Anger at Wall Street and the bank bail out

Camp Occupy LA, as I’ve come to think of it, has taken on the look and feel of a community. Neighborhoods seem to have sprouted up with clearly defined lines that all but say “keep out” if you aren’t invited. There seems to be a clear desire on the organizers part to create a welcoming atmosphere with constant social media reminders of teach-ins, speakers, actions and workshops for everyone to participate, yet the daily vibe is more reflective of a old neighborhood where newcomers are initially viewed with suspicion. With one simple camera and a small, satchel bag slung over my shoulder, I strolled through the tent city on Monday, admiring the street art and looking for images that define the daily life of the camp.

Getting the message out for the 99%

Within a few minutes a tall man approached and asked, “Where are you from?” Having heard this at least 10,000 times in my career, I knew what he meant (what media outlet was I working for?), but I simply don’t like the question. I rank it right up there with “What do you drive?” or “Where do you live?” It’s an age-old way to judge someone without warrant.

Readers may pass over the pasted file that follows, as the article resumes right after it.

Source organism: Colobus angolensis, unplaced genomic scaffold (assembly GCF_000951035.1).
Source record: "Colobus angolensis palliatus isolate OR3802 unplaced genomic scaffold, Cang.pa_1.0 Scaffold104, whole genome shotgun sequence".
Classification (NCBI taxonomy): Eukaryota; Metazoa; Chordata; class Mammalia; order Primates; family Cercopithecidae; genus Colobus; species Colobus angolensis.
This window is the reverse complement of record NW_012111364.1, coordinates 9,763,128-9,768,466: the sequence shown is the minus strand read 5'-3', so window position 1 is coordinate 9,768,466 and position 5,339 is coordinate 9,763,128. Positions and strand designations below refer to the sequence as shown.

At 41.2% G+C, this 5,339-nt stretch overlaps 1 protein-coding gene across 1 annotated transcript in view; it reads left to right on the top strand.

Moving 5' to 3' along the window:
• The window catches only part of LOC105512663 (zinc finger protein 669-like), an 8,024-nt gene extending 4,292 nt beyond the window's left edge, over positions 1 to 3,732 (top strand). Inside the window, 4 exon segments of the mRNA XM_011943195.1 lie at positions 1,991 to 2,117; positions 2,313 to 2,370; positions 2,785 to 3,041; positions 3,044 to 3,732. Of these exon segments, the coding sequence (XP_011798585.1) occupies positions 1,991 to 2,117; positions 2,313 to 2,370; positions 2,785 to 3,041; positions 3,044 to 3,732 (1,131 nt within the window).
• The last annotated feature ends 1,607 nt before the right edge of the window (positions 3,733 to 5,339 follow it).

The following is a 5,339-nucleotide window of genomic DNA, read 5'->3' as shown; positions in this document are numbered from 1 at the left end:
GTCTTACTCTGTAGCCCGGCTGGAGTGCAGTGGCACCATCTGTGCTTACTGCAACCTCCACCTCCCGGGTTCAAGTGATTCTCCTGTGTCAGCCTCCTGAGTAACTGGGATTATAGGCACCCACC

An Occupy LA banner at a bus stop speaks volumes.

I replied in a friendly, naive tone, “I’m from Los Angeles, where are you from?” He looked at me hard, smiled after a minute, and then refined the question.

“No, who do you work for?”

“I don’t work for anyone,” I said.

“Then what do you do?” my bearded friend asked.

“I take photos that reflect what’s going on.”

“Oh,” he said with a hint of disbelief.

Turns out that Mike was a good guy and I think I gave him the same impression. We chatted for a bit before I wandered off in search of images and he slipped back into the mass of tents and tarps, two strangers in the same neighborhood.

Occupy LA street art

For more images of Occupy LA, click here and search for Occupy

Todd Bigelow Photography

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